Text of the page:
Existentialist anarchism

Albert Camus is often cited as a proponent of existentialism (the philosophy that he was associated with during his own lifetime), but Camus himself refused this particular label. Also Camus is known as an ardent critic of marxism and marxists regimes and aligned himself with anarchism while also being a critic of modern capitalist society and fascism."Camus also supported the Groupes de Liaison Internationale which sought to give aid to opponents of fascism and Stalinism, and which refused to take the side of American capitalism."http://flag.blackened.net/af/org/issue68/anarchism_albert_camus.html "Albert Camus and the Anarchists" by ORGANISE! The influence of Nietzsche on Camus is well known and as such the essay The Rebel presents an anarchist view on politics influenced as much as by Nietzsche as by Max Stirner who are treated in that book. "Like Nietzsche, he maintains a special admiration for Greek heroic values and pessimism for classical virtues like courage and honor. What might be termed Romantic values also merit particular esteem within his philosophy: passion, absorption in being, sensory experience, the glory of the moment, the beauty of the world." "The general secretary of the Fédération Anarchiste, Georges Fontenis, also reviewed Camus's book (The Rebel) in Le Libertaire. To the title question 'Is the revolt of Camus the same as ours?', Fontenis replied that it was."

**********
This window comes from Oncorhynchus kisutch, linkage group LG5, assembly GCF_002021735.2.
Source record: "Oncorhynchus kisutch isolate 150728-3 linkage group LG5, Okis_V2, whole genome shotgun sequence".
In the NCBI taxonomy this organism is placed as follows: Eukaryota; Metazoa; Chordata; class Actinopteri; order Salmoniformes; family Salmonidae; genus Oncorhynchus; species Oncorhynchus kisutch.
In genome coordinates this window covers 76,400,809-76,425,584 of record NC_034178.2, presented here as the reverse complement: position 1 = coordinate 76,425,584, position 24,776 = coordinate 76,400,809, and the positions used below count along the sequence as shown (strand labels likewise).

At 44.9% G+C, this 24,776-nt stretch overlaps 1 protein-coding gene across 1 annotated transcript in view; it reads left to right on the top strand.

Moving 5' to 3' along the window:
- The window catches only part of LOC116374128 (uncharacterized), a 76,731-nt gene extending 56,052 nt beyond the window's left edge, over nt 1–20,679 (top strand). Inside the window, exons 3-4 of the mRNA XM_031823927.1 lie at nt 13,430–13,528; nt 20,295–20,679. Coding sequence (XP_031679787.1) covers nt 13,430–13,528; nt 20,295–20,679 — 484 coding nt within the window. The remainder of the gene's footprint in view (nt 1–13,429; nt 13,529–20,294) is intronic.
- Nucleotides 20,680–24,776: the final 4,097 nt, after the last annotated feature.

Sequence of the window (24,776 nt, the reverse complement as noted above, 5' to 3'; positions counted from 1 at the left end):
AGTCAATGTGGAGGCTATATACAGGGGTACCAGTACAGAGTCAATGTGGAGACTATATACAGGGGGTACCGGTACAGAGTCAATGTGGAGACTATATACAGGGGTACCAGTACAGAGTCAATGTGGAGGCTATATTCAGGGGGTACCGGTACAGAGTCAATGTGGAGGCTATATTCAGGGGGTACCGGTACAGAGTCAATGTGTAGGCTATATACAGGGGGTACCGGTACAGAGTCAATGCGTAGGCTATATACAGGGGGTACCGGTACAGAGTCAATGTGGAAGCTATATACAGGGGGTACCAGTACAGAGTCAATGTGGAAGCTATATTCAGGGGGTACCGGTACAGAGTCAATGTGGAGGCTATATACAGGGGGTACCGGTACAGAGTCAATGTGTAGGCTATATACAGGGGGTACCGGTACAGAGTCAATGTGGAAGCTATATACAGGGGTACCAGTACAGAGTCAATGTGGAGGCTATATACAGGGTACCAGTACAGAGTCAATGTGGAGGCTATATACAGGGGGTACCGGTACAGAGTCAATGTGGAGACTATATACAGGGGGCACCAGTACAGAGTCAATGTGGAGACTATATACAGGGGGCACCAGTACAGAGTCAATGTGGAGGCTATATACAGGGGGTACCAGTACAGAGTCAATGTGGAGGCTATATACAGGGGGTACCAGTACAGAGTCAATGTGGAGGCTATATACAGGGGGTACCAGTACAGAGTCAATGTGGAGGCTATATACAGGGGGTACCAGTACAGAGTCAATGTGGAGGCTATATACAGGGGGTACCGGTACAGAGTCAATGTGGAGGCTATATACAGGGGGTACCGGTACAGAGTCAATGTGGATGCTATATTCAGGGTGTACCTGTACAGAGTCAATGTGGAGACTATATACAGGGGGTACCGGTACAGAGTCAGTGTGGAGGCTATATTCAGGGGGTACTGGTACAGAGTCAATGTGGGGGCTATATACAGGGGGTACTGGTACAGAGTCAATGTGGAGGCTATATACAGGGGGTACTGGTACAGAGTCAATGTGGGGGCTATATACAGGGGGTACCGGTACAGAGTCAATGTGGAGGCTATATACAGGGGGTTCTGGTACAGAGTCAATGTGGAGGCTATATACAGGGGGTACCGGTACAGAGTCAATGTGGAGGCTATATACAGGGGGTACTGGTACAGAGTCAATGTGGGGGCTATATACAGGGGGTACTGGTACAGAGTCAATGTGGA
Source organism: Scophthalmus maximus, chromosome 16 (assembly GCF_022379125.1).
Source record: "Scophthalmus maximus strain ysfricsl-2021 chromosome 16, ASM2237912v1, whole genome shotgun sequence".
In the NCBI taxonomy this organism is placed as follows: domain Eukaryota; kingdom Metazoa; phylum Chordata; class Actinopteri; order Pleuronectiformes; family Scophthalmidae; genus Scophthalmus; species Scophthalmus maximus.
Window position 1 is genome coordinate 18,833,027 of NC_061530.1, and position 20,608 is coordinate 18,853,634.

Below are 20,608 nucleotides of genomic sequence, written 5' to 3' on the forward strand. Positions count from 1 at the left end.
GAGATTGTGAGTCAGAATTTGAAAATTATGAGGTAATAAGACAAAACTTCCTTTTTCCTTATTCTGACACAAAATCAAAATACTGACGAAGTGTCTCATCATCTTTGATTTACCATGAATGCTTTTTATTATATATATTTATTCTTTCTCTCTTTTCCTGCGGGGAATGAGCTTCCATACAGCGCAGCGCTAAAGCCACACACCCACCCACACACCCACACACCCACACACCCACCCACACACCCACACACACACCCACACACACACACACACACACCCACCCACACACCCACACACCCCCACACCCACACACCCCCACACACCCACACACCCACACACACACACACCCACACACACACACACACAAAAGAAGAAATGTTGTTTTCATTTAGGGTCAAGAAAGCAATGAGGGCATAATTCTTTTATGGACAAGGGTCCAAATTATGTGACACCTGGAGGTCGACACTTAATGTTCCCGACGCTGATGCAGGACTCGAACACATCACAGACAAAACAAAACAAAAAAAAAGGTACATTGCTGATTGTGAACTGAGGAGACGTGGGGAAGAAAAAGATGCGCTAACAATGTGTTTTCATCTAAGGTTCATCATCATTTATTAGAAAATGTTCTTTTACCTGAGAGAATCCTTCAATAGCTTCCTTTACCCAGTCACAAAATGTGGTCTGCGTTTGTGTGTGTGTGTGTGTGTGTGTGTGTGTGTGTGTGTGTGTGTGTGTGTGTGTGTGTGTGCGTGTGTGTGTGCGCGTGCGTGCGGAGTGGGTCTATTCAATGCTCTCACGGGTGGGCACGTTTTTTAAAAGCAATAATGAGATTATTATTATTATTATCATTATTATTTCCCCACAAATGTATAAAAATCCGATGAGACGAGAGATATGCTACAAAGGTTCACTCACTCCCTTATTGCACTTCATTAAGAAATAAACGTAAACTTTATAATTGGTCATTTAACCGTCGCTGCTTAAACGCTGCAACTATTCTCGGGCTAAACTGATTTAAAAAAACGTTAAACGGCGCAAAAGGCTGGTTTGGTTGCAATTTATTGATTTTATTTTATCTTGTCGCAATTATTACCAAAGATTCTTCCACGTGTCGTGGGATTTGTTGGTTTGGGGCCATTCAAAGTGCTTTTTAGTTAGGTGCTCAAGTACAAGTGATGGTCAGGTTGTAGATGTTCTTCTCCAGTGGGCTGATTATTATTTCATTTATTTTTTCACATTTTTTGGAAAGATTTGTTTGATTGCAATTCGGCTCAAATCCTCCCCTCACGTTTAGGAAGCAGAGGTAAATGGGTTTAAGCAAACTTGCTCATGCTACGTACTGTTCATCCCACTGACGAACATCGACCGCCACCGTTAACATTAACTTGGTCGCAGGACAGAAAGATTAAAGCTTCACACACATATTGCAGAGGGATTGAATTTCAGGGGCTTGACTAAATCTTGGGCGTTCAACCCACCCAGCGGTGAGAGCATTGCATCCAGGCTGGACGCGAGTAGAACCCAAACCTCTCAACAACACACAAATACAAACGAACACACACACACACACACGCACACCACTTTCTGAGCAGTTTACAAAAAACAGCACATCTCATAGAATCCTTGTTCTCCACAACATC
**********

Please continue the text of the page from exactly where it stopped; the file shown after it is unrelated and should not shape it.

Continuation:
In the United Kingdom Herbert Read, who was highly influenced by Max Stirner and later came close to existentialism (see existentialist anarchism), said of Nietzsche: "It was Nietzsche who first made us conscious of the significance of the individual as a term in the evolutionary process-in that part of the evolutionary process which has still to take place."